Winston Smith (artist)

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Winston Smith (born May 27, 1952) is an American artist, illustrator, and cover designer who primarily uses the medium of collage. He is probably best known for the artwork he has produced for the American punk rock group Dead Kennedys. He also designed the Motéma Music logo.

Smith is particularly known for his collaborations with Jello Biafra (former Dead Kennedys frontman) and Alternative Tentacles, for whom he has done numerous covers, inserts, advertisements, flyers, and logos. He is responsible for the famous Alternative Tentacles logo as well as the well-known Dead Kennedys logo and six of their record covers. One of his compositions, God Told Me to Skin You Alive, was used as the cover of Green Day's album Insomniac.

A version of an illustration which had been on the back cover of the Biafra/D.O.A. album Last Scream of the Missing Neighbors was later featured on the cover of the April/May 2000 issue of The New Yorker magazine. His work has also appeared in Spin, Playboy, Wired, Utne Reader, Mother Jones, Metro Silicon Valley, Ugly Planet, National Lampoon, and numerous punk fanzines, such as Maximumrocknroll, Seconds, Punk Planet, etc.[1]

His name is a reference to the character of the same name in George Orwell's novel Nineteen Eighty-Four. Smith left the U.S. in 1969 to study art in Italy and, struck by the profound social changes that had occurred during his absence from the U.S., adopted the name after returning to America in 1976.

In Italy, Smith attended the Accademia di Belle Arti di Firenze in Florence studying classical Renaissance art and later won a scholarship to study Cinema at the International University of Art (Florence & Rome). For a few years he traveled throughout Italy, roadie-ing for well-known Italian jazz band Perigeo. Over the last 30 years, Winston has had numerous one-man shows in San Francisco, Los Angeles, New York City, London, Antwerp, Berlin and Rome.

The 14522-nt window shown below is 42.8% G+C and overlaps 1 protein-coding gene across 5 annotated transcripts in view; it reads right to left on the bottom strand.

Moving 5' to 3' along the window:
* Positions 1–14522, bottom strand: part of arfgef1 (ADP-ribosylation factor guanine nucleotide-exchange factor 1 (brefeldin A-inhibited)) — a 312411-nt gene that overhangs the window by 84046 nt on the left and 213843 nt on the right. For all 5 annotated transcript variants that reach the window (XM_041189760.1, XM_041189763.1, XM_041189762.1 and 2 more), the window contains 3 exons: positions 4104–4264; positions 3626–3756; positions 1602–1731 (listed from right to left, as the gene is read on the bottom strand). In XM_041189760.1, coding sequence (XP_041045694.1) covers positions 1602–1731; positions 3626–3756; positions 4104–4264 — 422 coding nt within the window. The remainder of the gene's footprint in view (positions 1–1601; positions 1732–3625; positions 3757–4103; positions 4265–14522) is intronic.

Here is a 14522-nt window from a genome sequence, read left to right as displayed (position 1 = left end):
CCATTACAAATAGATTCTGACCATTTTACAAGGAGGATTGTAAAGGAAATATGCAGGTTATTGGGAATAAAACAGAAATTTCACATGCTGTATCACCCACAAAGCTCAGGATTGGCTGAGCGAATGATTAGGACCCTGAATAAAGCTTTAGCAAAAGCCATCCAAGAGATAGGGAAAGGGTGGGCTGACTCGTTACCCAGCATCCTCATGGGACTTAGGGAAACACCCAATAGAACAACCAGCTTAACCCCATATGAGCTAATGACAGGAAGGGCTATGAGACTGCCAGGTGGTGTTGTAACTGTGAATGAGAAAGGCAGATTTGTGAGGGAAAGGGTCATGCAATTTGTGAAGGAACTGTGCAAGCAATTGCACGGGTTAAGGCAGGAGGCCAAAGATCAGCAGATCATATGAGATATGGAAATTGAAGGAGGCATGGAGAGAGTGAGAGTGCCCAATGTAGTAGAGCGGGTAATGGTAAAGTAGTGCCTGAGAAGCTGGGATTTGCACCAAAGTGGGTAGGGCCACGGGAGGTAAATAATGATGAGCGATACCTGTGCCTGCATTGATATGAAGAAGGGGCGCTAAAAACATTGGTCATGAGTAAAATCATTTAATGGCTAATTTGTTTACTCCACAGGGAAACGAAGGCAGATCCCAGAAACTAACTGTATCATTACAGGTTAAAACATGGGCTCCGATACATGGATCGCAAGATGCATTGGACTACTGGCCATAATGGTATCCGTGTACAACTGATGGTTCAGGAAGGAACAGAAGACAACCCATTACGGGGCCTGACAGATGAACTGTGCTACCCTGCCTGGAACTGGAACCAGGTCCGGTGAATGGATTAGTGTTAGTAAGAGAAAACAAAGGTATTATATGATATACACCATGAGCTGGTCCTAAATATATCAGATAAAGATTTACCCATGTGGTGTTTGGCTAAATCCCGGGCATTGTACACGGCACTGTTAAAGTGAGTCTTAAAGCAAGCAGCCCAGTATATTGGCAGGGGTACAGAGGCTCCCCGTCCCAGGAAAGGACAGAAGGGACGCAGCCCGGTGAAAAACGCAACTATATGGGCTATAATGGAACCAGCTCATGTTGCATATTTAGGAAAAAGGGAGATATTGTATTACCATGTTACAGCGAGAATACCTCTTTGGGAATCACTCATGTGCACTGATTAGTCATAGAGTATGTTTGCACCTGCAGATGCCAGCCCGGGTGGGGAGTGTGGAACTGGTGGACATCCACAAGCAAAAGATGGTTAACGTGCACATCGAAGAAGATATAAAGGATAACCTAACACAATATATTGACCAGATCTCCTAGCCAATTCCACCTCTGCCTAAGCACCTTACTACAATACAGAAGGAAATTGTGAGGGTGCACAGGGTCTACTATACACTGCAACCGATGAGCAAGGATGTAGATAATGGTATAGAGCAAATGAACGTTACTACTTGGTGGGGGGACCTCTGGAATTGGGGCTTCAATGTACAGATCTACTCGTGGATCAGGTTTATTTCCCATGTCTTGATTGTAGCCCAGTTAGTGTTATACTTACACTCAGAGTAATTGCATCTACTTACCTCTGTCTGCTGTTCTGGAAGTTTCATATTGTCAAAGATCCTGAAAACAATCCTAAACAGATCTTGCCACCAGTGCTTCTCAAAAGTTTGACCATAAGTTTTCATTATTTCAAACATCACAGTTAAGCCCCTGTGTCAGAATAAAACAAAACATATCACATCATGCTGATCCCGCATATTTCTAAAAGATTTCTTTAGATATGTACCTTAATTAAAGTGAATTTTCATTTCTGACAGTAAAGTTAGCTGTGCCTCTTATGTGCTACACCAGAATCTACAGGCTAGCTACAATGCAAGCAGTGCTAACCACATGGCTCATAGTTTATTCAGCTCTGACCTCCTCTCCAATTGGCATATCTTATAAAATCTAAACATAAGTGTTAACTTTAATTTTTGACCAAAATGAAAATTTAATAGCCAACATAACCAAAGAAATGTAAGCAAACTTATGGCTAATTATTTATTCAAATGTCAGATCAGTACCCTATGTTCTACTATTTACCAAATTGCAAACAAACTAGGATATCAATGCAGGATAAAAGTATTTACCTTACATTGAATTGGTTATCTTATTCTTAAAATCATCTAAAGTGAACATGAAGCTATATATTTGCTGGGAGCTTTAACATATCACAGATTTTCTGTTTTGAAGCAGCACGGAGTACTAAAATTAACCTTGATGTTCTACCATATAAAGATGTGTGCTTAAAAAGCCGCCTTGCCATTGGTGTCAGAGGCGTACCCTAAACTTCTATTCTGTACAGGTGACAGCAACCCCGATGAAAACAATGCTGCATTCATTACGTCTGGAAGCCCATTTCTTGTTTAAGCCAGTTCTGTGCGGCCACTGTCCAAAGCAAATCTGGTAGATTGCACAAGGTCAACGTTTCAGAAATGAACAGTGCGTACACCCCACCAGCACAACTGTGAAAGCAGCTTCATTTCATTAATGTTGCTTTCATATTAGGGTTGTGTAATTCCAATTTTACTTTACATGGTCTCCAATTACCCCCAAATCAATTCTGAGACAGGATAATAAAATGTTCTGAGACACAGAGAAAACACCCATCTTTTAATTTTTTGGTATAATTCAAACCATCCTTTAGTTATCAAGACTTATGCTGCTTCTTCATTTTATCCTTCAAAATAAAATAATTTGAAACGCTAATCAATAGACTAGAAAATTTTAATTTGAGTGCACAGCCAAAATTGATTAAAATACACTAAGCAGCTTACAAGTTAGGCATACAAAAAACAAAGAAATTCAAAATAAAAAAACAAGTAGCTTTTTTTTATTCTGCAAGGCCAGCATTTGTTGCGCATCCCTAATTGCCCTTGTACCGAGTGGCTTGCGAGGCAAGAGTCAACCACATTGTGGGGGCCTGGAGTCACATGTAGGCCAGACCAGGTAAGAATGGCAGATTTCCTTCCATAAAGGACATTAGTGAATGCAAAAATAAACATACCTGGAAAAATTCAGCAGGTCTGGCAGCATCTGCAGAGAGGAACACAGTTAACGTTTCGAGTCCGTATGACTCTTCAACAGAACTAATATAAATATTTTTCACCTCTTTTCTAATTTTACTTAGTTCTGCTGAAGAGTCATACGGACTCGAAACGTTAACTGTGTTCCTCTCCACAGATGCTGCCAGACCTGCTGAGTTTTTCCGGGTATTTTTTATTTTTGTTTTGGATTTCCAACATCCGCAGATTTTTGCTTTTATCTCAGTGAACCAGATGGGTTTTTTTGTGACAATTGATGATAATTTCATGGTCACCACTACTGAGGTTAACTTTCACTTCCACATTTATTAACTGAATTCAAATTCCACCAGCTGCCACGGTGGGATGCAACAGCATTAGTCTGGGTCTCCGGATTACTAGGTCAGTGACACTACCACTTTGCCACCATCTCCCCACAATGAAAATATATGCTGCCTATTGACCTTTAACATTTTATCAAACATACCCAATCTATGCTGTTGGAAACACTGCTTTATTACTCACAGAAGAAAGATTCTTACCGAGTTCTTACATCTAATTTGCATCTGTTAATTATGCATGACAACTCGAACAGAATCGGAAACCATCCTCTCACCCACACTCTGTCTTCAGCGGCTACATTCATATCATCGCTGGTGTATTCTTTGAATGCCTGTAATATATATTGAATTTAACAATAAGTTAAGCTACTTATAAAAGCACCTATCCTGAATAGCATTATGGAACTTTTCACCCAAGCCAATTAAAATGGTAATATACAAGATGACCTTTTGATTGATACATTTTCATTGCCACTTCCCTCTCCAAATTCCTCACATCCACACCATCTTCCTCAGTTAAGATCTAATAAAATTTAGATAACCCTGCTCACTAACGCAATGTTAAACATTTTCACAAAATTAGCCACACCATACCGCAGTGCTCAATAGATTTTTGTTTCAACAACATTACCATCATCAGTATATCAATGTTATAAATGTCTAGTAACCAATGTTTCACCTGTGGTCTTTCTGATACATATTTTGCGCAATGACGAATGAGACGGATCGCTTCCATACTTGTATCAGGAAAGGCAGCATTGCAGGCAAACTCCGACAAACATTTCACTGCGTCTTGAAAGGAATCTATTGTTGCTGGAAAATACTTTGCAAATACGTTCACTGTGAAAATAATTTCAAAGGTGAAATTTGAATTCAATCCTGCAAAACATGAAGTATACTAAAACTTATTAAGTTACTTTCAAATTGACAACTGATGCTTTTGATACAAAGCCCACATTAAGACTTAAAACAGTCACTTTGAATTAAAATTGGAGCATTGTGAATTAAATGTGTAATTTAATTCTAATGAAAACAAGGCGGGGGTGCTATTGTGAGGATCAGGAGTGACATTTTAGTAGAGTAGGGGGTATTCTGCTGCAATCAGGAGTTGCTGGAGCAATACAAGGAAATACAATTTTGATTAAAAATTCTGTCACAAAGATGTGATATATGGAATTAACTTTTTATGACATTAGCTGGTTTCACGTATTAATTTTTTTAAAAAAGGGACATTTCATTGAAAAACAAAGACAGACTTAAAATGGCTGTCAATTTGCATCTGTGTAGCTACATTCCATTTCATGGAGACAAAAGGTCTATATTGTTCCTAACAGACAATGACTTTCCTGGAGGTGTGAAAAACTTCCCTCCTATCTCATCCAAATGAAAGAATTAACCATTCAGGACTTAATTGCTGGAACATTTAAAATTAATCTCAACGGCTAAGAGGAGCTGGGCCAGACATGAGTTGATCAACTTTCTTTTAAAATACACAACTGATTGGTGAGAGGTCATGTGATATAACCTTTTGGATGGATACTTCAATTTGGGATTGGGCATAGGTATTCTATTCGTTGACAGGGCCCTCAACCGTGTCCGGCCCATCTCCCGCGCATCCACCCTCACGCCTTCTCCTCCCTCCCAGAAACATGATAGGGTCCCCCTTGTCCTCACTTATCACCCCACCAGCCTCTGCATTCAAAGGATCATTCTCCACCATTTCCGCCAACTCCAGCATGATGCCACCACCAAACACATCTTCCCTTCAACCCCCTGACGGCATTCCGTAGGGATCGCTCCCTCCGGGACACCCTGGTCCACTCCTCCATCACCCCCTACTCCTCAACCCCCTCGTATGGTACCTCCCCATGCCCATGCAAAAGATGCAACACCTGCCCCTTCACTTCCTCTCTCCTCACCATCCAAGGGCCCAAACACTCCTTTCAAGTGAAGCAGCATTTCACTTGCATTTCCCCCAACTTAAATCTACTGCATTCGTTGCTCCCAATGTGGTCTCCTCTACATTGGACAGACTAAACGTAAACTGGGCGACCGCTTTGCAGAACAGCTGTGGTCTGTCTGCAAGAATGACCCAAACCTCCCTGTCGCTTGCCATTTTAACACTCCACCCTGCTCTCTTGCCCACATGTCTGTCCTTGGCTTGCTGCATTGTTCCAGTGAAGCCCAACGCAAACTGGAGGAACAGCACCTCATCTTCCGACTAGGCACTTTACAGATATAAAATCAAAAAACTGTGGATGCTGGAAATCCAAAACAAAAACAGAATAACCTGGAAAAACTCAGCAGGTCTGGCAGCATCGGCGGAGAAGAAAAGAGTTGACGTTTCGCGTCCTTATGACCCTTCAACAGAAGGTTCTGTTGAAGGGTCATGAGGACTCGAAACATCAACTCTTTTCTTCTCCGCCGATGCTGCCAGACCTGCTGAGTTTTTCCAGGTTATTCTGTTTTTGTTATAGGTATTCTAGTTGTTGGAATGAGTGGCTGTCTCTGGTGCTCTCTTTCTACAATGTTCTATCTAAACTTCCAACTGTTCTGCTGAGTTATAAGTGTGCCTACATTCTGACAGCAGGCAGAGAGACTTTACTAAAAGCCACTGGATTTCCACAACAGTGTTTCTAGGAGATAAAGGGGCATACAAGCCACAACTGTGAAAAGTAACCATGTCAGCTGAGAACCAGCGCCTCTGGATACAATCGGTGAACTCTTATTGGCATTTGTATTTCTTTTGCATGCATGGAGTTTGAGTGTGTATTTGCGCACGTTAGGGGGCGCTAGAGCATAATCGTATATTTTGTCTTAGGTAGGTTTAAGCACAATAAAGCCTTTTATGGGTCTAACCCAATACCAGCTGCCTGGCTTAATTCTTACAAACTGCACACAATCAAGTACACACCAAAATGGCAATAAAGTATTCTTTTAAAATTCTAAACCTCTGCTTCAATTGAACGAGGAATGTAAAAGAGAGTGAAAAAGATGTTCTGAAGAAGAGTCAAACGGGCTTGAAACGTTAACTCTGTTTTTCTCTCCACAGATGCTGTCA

His work has been included in numerous books chronicling the punk rock era as well as having his work included in art text books plus several book covers, such as Greg Palast's best-sellers "The Best Democracy Money Can Buy" and "Armed Madhouse". In addition, Winston has designed over 50 record covers including covers and insert art for Jello Biafra, Burning Brides, George Carlin and Ben Harper.

Early life[edit]

Smith was born and grew up in Oklahoma City, Oklahoma. He briefly attended (two months) Oklahoma Christian College and Central State University. After spending nearly seven years in Florence, Italy, Smith moved to Boston and then hitchhiked to San Francisco, where he worked as a roadie for numerous San Francisco bands such as Journey, CSN&Y, The Tubes, Santana and others in the 1970s.


Smith met fellow artist Jayed Scotti in 1976 and the two collaborated on several projects, producing their self-published magazine Fallout, a satirical pulp-zine, illustrated and written by the duo. They also distributed false posters for non-existent bands and clubs in San Francisco, with the addresses listed on the flyer often located in the Pacific Ocean.

The IDOL or Cross of Money image (later used for the Dead Kennedys first EP album "In God We Trust, Inc.") was created in 1977 in the Fairfax studio of Fallout, as a comment on religious hypocrisy and the worship of money. This was a 3D art piece, fashioned from a real crucifix. Later it was remade as an early color photocopy and submitted to a Berkeley Photocopy show. A friend of Jello Biafra told him of the piece, and later Smith sent him samples of his work. This was the beginnings of the collaboration of Smith and Scotti with the Dead Kennedys. Scotti later became the drummer for The Feederz.

To date, Smith has three published collections of his works: Act Like Nothing's Wrong, Artcrime and All Riot on the Western Front.[1]

Smith is included in the permanent collection of the Scandinavian collage museum.[2]


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